Daily Current Affairs for UPSC IAS | 13th August 2021

Daily Current Affairs for UPSC IAS

Watch the free daily Current affairs video explanation

 

1. Stringency Index – Impact on Education in India

UPSC Syllabus: Mains GS paper II :  Social Issues
Sub Theme: Education |UPSC

Context: India implemented one of the most severe lockdowns and this led to maximum number of days for which schools were closed. These restrictions have impacted the Stringency Index of India as it reached to a high score of 99 in April 2020.

The Stringency Index 

The Stringency Index is part of the Oxford Covid-19 Government Response Tracker (OxCGRT) and is calculated based on nine parameters including school and workplace closures, cancellation of public events, restrictions on gathering size, closing public transport, restrictions on internal movement and international travel, stay at home requirements and public information campaigns. A higher score (ranging between 0 and 100) indicates a higher level of strictness in the response by the country.

Covid stringency index in India, February 2020 – June 2021: For that indicator, we provide data for India from February 2020 to June 2021. The average value for India during that period was 72 index with a minimum of 10 index in February 2020 and a maximum of 99 index in April 2020.

Steps Taken in India differed from Rest of the World

  • The extreme approach taken by India for complete school closure for 503 days contrasted with steps taken by other countries.
  • In March 2020, Europe began resuming in-person schooling for certain groups of children or certain localities. This was not done in India.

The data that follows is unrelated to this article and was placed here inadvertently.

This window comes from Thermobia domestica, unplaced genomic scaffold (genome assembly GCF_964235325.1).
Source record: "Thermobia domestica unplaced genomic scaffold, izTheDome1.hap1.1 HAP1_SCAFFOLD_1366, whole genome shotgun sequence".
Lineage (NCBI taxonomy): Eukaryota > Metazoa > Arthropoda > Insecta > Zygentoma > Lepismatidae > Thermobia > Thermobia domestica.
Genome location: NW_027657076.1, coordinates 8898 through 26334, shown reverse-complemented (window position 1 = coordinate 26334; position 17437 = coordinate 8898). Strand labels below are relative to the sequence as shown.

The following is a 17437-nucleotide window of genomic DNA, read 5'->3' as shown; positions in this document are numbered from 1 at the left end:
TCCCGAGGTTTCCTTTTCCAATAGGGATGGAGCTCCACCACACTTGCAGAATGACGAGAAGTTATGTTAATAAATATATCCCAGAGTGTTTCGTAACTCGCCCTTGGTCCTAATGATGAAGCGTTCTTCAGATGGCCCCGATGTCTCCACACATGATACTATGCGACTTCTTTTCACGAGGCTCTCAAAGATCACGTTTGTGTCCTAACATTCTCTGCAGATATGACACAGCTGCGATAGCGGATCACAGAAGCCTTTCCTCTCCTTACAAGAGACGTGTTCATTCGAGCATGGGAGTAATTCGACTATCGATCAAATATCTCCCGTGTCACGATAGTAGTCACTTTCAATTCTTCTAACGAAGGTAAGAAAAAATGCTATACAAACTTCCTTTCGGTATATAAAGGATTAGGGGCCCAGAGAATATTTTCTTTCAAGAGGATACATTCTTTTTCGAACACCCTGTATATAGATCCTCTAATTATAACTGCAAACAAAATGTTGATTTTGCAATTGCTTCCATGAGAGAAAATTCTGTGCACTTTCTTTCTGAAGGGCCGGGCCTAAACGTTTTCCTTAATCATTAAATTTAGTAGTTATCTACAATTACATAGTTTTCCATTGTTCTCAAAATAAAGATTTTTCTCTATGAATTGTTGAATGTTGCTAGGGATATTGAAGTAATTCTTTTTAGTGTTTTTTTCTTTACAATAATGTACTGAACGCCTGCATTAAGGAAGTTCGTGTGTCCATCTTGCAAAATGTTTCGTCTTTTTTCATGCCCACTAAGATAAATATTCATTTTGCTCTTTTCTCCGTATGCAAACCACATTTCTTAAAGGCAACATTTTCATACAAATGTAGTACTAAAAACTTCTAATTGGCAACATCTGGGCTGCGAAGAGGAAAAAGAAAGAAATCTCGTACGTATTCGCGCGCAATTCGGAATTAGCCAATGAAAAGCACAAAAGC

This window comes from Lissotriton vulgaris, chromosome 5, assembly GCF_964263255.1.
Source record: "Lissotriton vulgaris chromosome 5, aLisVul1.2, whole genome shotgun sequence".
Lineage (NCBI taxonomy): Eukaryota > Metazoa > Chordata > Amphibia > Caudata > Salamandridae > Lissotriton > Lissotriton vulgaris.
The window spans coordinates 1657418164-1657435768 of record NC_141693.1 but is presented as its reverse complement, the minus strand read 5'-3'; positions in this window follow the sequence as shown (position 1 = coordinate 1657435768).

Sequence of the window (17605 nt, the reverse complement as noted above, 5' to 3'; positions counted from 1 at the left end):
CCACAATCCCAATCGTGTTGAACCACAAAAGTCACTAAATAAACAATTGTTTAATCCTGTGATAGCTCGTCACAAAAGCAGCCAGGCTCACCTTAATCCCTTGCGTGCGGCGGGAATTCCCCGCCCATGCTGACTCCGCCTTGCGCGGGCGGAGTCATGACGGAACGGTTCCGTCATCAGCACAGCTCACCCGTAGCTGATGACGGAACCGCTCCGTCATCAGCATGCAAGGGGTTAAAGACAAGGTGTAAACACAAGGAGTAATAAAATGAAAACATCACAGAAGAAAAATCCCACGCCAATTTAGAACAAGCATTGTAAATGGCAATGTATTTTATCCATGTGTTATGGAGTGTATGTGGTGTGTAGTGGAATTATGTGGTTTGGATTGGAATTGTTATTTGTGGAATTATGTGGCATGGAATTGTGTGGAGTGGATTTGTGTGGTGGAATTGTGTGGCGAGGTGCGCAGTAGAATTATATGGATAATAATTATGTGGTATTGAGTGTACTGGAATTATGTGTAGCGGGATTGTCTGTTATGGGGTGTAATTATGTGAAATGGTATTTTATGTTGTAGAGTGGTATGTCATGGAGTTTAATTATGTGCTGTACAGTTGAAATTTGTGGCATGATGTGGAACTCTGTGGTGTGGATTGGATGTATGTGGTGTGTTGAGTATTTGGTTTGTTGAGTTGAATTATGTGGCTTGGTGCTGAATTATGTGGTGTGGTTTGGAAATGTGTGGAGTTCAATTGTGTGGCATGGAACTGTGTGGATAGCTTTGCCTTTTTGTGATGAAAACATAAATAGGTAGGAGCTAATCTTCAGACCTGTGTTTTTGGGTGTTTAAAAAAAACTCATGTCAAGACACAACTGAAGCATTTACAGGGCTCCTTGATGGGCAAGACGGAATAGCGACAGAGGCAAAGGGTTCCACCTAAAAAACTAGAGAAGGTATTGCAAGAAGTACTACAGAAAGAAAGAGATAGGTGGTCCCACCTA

• The Oxford Stringency Index shows that less affluent countries such as Uruguay and Vietnam, also took a more measured approach, imposing the severest policy responses in education only for 140 and 212 days.
  • India’s education policy response was similar to that of Brazil despite less severity of disease witnessed in India as compared to Brazil.
  • Relaxation in India for schools was provided only for higher classes.
  • Trauma of second wave has created more fears for schools becoming the epicenter for another wave of disease.

Impact on children’s education

  • Youngest and the poorest among Indian children – Dalits, tribals and others, and lacking devices and electricity have struggled with online classes.
  • This also highlights the impact of digital divide on children’s learning outcome from poor financial households whose parents cannot afford online devices – smart phone or computer.
  • Learning outcomes for such children are unclear despite increased usage of DIKSHA Portal.
An initiative of the National Council of Educational Research and Training under Ministry of Education. The DIKSHA platform offers engaging learning material, relevant to the prescribed school curriculum, to teachers, students and parents.

Concerns of Online Learning  

  • Inter-American Development Bank in its report concludes that students had learned only 27% of the in-person equivalent under remote learning.
  • In the online mode of education, risk of dropout increased by a factor of 2.5.
  • National Coalition on the Education Emergency, an NGO indicate that teachers are unprepared for online teaching.
  • Introducing bridge courses or remedial classes may not fill the void left due to closure of schools for a long period of time.
  • Allowing students to pass through next grade by trimming the syllabus will not help the students in the long run as lack of necessary knowledge and skills may haunt them in the future.

What needs to be done?

  • Each school should prepare a safe school opening and child support plan, and should receive technical help from the government.
  • An ‘Education Emergency Room’ should be set up in every district to coordinate, implement and monitor local plans.
  • There is a need for coordinating efforts in schools for health, sanitation and transportation.